I’m not really sure exactly when investors got such a bad name. Once upon a time, every other person I met wanted to be one. Maybe it was the imprimatur of slick, infomercial-esque get-rich-quickness that kick-started the national anti-real-estate-investor antipathy. It probably didn’t help when investors, only a small percentage of whom can accurately be called "flippers," ended up squarely on the wrong end of the foreclosure-crisis finger-pointing.

Probably wrongfully so, as the last numbers I could find — from 2008 — showed that only 20 percent of the foreclosures in America at the time were on non-owner-occupied homes, which is disproportionately low, considering that 33 percent of homes in America are owned by investors.

All last year, during the deepest depths of the foreclosure crisis, I saw buyer after buyer get outbid — or underbid, but still bested — by cash investors seeking to make the most of the decline in home values. While I felt deeply for the homebuyers who lost out, I also saw how investors played a big role in mopping up the excess inventory that was depressing values, and could appreciate their role in the market’s recovery.

Then, in January, the Department of Housing and Urban Development lifted the FHA loan anti-flipping guideline, which had prevented buyers from using an FHA-insured loan to buy a home that had been bought within the previous 90 days.

Now, my buyer clients and I are seeing the maturation of the investor-buy-foreclosure phenomenon, as we see listing after listing that was purchased at foreclosure auction, rehabbed/remodeled/upgraded/primped to within an inch of its life, and put back on the market for resale, at an obvious — and sometimes steep — markup.

At this point, I’ve done this so many times I could script it:

Scene: Buyers enter the house: "Wow — this is gorgeous. They did a ton of work. Oh my gosh — look at those appliances. Is that Wolf/Viking/Kenmore Elite (depending on price range)? Gorgeous. All new bathrooms, too?! Distressed bamboo on the floors — I love this. They made such great choices. We basically wouldn’t have to do a thing to move in!"

Buyers leave the house — "We’d love to make an offer. Will you run the comps for us and give us the background? Ta-ta! Talk to you soon! So excited!!"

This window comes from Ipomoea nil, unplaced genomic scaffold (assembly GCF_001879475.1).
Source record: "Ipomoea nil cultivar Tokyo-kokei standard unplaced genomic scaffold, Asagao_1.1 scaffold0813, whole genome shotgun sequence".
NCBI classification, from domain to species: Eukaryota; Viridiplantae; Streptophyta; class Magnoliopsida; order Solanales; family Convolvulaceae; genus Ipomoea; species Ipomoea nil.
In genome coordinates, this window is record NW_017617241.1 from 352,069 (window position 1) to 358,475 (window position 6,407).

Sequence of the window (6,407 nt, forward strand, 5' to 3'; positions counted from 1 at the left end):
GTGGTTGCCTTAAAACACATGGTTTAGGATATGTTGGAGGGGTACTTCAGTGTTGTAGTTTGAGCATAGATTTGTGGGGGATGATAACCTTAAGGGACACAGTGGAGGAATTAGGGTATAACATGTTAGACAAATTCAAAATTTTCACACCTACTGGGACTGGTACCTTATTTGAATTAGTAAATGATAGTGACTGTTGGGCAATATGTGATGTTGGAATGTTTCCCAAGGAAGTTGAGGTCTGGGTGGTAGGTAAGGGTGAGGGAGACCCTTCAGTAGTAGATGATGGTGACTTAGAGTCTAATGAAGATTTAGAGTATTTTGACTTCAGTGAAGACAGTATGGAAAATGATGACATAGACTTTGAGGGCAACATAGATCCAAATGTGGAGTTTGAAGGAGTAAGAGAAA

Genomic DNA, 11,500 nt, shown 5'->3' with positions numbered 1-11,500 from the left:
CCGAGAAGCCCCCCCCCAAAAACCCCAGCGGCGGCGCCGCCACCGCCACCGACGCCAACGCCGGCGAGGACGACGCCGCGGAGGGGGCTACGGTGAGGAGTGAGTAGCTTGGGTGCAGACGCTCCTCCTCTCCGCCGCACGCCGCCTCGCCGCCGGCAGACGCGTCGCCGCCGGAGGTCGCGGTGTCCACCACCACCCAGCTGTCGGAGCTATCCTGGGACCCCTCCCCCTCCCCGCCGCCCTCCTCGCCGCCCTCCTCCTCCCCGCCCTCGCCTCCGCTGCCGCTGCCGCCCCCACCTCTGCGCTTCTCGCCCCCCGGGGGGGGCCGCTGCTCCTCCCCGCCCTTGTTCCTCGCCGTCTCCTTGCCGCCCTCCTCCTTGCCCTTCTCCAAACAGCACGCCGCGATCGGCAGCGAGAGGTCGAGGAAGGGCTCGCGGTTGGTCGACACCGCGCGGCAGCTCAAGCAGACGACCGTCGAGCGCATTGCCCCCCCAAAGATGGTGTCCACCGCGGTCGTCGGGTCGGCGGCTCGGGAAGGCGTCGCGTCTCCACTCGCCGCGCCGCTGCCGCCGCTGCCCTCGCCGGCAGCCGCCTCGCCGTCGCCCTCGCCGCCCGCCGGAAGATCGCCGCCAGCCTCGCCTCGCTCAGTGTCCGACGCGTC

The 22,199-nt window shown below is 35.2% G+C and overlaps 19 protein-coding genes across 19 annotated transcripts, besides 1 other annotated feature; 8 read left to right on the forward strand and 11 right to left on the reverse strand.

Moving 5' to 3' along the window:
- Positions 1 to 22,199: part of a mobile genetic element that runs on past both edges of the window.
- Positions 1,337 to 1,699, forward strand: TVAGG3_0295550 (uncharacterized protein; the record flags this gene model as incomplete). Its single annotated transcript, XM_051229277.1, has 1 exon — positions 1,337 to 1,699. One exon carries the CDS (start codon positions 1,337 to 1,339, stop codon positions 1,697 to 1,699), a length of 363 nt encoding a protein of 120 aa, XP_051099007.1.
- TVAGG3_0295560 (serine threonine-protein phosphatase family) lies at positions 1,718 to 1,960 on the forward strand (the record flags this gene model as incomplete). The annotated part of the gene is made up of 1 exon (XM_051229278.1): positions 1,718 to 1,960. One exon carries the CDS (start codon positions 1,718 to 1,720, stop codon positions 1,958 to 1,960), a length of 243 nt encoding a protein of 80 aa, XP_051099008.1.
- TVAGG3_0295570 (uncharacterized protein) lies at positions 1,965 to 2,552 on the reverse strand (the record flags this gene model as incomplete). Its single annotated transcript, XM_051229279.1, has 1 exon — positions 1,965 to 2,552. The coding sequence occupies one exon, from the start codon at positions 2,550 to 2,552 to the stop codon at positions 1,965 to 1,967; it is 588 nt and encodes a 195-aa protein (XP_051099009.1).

I call the buyers — "OK, well, I’ve sent you the comparables. This place is actually priced $10,000 below the nearest identical comparable that sold a month ago, and of course that one wasn’t remodeled."

Buyers: "Fabulous — it’s totally worth that, at least. Do you think we’ll need to offer more than asking to beat out the other buyers? We’re OK with doing that — we’d go up to $20,000 over asking. Oh — quick question — are the owners investors?"


Buyers: "Can you find out what they paid for it?

Me: "Sure, I can research what they paid for it. Here it is — they bought it on the county courthouse steps for X, before doing the work."

Buyers: "They paid what?!? But that’s $100,000 less than the list price!! We want to offer $80,000 below asking. Write it up, please."

As much as we give sellers a hard time for overpricing their homes because they are confused about what truly determines the value of a home (hint: it’s not how much you need to buy your move-up home), buyers are equally guilty, at times. The fact that a home was rehabilitated or is owned by an investor does not inherently lower the value of that home — especially when the improvements made were quality improvements that truly added value to the property.

Apparently, no buyer wants to feel like someone is profiting off of them. However, the sudden plummeting in a buyer’s sense of what a place is worth belies the reality of even the flippiest of flippers’ investment in the home. It’s not always just a matter of slapping the cheapest paint on the ugliest house.

Often, the investor paid out a large sum of cash or put down a lot of money to get a loan to buy the home in the first place, at a sizeable opportunity cost when you consider what else they could have been doing with the cash. Then, they paid closing costs (anywhere from 2 percent to 5 percent of the purchase price, or more), permit fees, city inspectors, carrying costs (mortgage interest and property taxes) and advanced big, huge lump sums of cash to do the very work that made the buyers ooh and ahh.

That is, the seller invested a large amount of cash that the buyer doesn’t have and can’t get, on today’s mortgage market, to upgrade the home, so that the buyer won’t have to. Oh, and the seller will pay all those fees again, plus the buyer agent’s commission, when the home is resold.

And what’s more — a home is simply worth what it’s worth! There’s no room for sour grapes in real estate — if someone else had the cash, the risk tolerance and the wherewithal to buy a foreclosed home at auction and rehabilitate it to a place where its value was much higher than what they paid, why begrudge them their profit and yourself a great house in move-in condition simply because you’re mad?

If the work is shoddy or the value isn’t truly there, that’s one thing. But to throw a tantrum and lose out on a great home because you don’t want someone else to profit? That’s what I call cutting off your house just to spite your face.

Tara-Nicholle Nelson is author of "The Savvy Woman’s Homebuying Handbook" and "Trillion Dollar Women: Use Your Power to Make Buying and Remodeling Decisions." Ask her a real estate question online or visit her Web site, www.rethinkrealestate.com.


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